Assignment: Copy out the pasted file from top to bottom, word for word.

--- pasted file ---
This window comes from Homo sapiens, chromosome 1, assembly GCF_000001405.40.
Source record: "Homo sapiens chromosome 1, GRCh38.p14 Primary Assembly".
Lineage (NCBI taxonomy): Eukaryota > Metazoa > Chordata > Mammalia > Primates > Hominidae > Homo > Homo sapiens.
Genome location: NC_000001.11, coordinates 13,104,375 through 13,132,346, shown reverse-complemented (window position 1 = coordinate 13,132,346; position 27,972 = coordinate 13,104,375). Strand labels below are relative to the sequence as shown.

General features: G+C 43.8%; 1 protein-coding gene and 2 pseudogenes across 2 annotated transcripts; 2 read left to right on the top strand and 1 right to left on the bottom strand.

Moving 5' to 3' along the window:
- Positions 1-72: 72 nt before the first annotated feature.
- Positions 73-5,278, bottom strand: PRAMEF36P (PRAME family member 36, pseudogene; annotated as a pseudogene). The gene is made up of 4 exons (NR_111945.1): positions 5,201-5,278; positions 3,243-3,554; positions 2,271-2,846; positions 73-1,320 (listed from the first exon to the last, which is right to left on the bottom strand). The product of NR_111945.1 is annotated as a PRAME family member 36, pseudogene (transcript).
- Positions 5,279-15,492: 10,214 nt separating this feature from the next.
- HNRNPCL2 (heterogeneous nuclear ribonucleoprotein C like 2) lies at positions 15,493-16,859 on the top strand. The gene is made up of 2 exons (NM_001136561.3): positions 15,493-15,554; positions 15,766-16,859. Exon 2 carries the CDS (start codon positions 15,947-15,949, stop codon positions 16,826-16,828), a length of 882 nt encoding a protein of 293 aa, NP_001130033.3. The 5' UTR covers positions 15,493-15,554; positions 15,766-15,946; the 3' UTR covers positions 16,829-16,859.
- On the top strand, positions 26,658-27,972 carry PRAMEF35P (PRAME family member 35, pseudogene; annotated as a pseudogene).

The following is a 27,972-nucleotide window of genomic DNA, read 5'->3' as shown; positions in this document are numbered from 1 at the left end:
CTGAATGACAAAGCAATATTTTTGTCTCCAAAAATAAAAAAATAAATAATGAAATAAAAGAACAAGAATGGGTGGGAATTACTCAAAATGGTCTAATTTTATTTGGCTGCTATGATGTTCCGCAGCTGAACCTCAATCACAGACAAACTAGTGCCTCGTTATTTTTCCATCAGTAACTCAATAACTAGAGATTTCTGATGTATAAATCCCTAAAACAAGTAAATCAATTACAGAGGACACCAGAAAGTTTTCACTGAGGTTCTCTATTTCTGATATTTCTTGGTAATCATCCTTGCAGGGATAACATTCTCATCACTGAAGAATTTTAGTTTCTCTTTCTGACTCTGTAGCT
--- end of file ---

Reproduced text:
This window comes from Homo sapiens, chromosome 1, assembly GCF_000001405.40.
Source record: "Homo sapiens chromosome 1, GRCh38.p14 Primary Assembly".
Lineage (NCBI taxonomy): Eukaryota > Metazoa > Chordata > Mammalia > Primates > Hominidae > Homo > Homo sapiens.
Genome location: NC_000001.11, coordinates 13,104,375 through 13,132,346, shown reverse-complemented (window position 1 = coordinate 13,132,346; position 27,972 = coordinate 13,104,375). Strand labels below are relative to the sequence as shown.

General features: G+C 43.8%; 1 protein-coding gene and 2 pseudogenes across 2 annotated transcripts; 2 read left to right on the top strand and 1 right to left on the bottom strand.

Moving 5' to 3' along the window:
- Positions 1-72: 72 nt before the first annotated feature.
- Positions 73-5,278, bottom strand: PRAMEF36P (PRAME family member 36, pseudogene; annotated as a pseudogene). The gene is made up of 4 exons (NR_111945.1): positions 5,201-5,278; positions 3,243-3,554; positions 2,271-2,846; positions 73-1,320 (listed from the first exon to the last, which is right to left on the bottom strand). The product of NR_111945.1 is annotated as a PRAME family member 36, pseudogene (transcript).
- Positions 5,279-15,492: 10,214 nt separating this feature from the next.
- HNRNPCL2 (heterogeneous nuclear ribonucleoprotein C like 2) lies at positions 15,493-16,859 on the top strand. The gene is made up of 2 exons (NM_001136561.3): positions 15,493-15,554; positions 15,766-16,859. Exon 2 carries the CDS (start codon positions 15,947-15,949, stop codon positions 16,826-16,828), a length of 882 nt encoding a protein of 293 aa, NP_001130033.3. The 5' UTR covers positions 15,493-15,554; positions 15,766-15,946; the 3' UTR covers positions 16,829-16,859.
- On the top strand, positions 26,658-27,972 carry PRAMEF35P (PRAME family member 35, pseudogene; annotated as a pseudogene).

The following is a 27,972-nucleotide window of genomic DNA, read 5'->3' as shown; positions in this document are numbered from 1 at the left end:
CTGAATGACAAAGCAATATTTTTGTCTCCAAAAATAAAAAAATAAATAATGAAATAAAAGAACAAGAATGGGTGGGAATTACTCAAAATGGTCTAATTTTATTTGGCTGCTATGATGTTCCGCAGCTGAACCTCAATCACAGACAAACTAGTGCCTCGTTATTTTTCCATCAGTAACTCAATAACTAGAGATTTCTGATGTATAAATCCCTAAAACAAGTAAATCAATTACAGAGGACACCAGAAAGTTTTCACTGAGGTTCTCTATTTCTGATATTTCTTGGTAATCATCCTTGCAGGGATAACATTCTCATCACTGAAGAATTTTAGTTTCTCTTTCTGACTCTGTAGCT